Message #5 - Posted 2005/01/30 - Matthew Sylvester

Ian McCall wrote:

I'm off to hunt round the web in the next week or so, but in the meantime does anyone already use one, and if so are there any recommendations?

Get one with a USB connection, as OS X handles UPS management nicely without extra drivers. The UPS can then shutdown the Mac smoothly if the battery gets low, even waking it from sleep if neccessary. The APC RS range are good for general use, and it's easy to change the batteries when they give up after a few years.

Message #6 - Posted 2005/01/30 - Tom Warner

Matthew Sylvester wrote:

Get one with a USB connection, as OS X handles UPS management nicely without extra drivers. The UPS can then shutdown the Mac smoothly if the battery gets low,

I didn't know that. Where can I find more information on 'how to'?

TIA,
Tom

My ol' grandaddy taught me to always;
post in plain text,
quote only that portion to which you are replying,
post replies at the bottom.

Message #7 - Posted 2005/01/30 - Matthew Sylvester

Tom Warner wrote:

Get one with a USB connection, as OS X handles UPS management nicely without extra drivers. The UPS can then shutdown the Mac smoothly if the battery gets low,

I didn't know that. Where can I find more information on 'how to'?

There's not a lot to it, just plug in the usb lead between the UPS and the Mac. You just get an extra bunch of settings under the Energy Saver section of System Preferences and a battery icon in the menu bar. APC do supply their own management app with each UPS, I've never even looked at it 'cos the OS does everything I need natively anyhow.

Message #8 - Posted 2005/01/31 - leeg

Previously, Ian McCall wrote:

I'm in the market for a simple UPS which needs needs to cover certainly two, maybe four devices devices. Main device is the PowerMac, next is an external drive, then the others are a bit optional - a colour laser and the Airport Extreme basestation.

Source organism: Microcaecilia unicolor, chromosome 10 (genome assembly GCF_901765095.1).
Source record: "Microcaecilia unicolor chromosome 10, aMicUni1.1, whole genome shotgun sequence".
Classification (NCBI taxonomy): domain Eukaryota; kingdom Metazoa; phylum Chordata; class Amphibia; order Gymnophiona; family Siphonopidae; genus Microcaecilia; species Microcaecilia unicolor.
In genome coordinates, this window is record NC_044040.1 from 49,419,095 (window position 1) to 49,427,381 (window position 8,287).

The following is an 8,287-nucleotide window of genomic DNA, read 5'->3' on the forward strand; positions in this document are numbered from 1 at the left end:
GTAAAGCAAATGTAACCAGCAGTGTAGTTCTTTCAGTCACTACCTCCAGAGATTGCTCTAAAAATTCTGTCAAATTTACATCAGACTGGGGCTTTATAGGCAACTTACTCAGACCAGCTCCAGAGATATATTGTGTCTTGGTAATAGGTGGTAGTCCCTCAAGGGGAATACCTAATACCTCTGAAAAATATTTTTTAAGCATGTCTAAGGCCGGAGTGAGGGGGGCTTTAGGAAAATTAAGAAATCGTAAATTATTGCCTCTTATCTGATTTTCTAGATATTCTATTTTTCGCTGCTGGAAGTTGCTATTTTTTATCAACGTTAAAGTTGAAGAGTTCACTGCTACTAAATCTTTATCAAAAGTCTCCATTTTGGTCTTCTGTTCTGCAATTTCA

Laser printer + UPS = wrong. The operational current draw caused by a laser printer is very high, but the startup draw is *incredibly* high. Your UPS won't be able to take it. Besides which, if you've got a CRT monitor you'd be better off not plugging that into the UPS[*] so you won't be able to do any work while the power's off anyway. All the UPS will buy you is a safe shutdown.

[*]Again due to transient draw - especially when degaussing. But at work, the CRT monitors have a working load three times greater than the workstations they're connected to.

All of that out of the way, I use APC UPS exclusively at work having tried those and Galatreck ones. If you plug it in via USB then the OS will detect the UPS and change its power utilisation modes accordingly - you don't even have to run APC's dodgy PowerChute software.

Message #9 - Posted 2005/01/31 - DrewM

Ian McCall wrote:

I'm in the market for a simple UPS which needs needs to cover certainly two, maybe four devices devices. Main device is the PowerMac, next is an external drive, then the others are a bit optional - a colour laser and the Airport Extreme basestation.

I'm off to hunt round the web in the next week or so, but in the meantime does anyone already use one, and if so are there any recommendations?

Another vote for APC kit. I've used them in a number of different circumstances and currently here at home, and they are top notch.

Forget the laser printer. All the UPSs I've used (from a number of different manufacturers) explicitly state that they should *not* be used with laser printers. I guess they pull far too much power - and who cares if a printer gets shut down inelegantly?

drew.

Message #10 - Posted 2005/01/31 - Tom Warner

Matthew Sylvester wrote:

There's not a lot to it, just plug in the usb lead between the UPS and the Mac. You just get an extra bunch of settings under the Energy Saver section of System Preferences and a battery icon in the menu bar.